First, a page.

Hugo showed us his answer to that question through the fates of his characters.

All through the story, for years and years, Inspector Javert  ruthlessly pursues ValJean to throw him back in prison for his theft, but ValJean continues to live a life dedicated to loving and serving others. And then comes the final confrontation between the two men. Javert is captured by a band of revolutionaries. They are going to execute him, and ValJean rescues him and spares his life. The Inspector knows that ValJean has overcome his justice with something much greater, but he can’t come to grips with it. He ends up committing suicide, unable to let go of his reliance on the law. But ValJean lives to be an old man. Having lived a life of suffering and sacrifice, he dies peacefully, surrounded by the people whose lives he has touched by his love and mercy.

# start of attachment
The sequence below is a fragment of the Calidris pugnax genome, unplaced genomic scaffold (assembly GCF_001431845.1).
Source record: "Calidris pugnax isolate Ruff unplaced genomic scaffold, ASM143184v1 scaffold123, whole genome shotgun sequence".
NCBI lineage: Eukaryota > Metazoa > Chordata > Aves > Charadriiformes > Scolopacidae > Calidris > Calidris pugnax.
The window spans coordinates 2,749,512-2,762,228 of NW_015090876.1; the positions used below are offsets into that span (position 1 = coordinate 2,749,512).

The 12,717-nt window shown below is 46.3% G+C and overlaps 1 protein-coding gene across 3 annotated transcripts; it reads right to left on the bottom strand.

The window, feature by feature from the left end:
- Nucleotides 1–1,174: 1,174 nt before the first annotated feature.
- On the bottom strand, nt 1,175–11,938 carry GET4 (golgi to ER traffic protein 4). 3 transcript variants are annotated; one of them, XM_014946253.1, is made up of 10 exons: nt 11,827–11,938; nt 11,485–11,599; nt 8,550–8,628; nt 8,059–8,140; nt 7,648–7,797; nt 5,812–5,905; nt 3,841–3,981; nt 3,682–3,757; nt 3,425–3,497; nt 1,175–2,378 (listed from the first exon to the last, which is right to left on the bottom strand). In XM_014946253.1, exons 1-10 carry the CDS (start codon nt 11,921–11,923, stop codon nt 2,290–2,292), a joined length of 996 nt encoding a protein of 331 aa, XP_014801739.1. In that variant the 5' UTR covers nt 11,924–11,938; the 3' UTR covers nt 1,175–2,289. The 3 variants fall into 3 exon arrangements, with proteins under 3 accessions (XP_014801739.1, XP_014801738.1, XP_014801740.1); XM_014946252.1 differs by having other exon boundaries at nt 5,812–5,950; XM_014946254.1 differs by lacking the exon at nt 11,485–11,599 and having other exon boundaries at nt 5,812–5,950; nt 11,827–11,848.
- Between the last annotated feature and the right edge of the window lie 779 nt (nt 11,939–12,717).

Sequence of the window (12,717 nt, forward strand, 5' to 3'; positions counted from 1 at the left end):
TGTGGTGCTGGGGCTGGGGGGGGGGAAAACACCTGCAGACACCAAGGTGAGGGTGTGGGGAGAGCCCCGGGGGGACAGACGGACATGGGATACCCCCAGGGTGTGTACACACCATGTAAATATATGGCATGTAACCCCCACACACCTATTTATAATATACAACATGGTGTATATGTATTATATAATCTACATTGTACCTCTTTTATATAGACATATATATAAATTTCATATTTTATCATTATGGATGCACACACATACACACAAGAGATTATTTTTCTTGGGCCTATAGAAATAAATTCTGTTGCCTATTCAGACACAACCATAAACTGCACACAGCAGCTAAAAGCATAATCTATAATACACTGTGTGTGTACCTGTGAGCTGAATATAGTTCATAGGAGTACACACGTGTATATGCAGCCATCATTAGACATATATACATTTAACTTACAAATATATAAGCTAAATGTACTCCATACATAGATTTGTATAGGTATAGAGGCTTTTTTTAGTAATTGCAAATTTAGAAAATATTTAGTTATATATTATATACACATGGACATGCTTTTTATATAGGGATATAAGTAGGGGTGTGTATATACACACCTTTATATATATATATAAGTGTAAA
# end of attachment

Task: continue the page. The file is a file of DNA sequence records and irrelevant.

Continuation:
So Hugo’s answer was, “That’s where God is – living among his people, overcoming evil with mercy, and healing suffering with love.” And as we enter this season of Lent, and call to mind Jesus’s Passion and death on our behalf, we can see how true that is. Our God is absolutely perfect and Holy; we know that Jesus was like us in every way, but without sin. God can have no part in evil, but his answer to evil and sin was never to separate himself from us, never to stand back and lay down the law just to crush the sin out of us. God’s answer was to come and join us in the mess we made. Jesus is God in the slums, come to live with all the consequences of sin, poverty and sickness and conflict and pain and even death along with us, to know, from the inside, what it means to be human. The writer to the Hebrews says, “we do not have a high priest who is unable to sympathize with our weaknesses, but one who in every respect has been tempted as we are, yet without sin.  Let us then with confidence draw near to the throne of grace, that we may receive mercy and find grace to help in time of need.”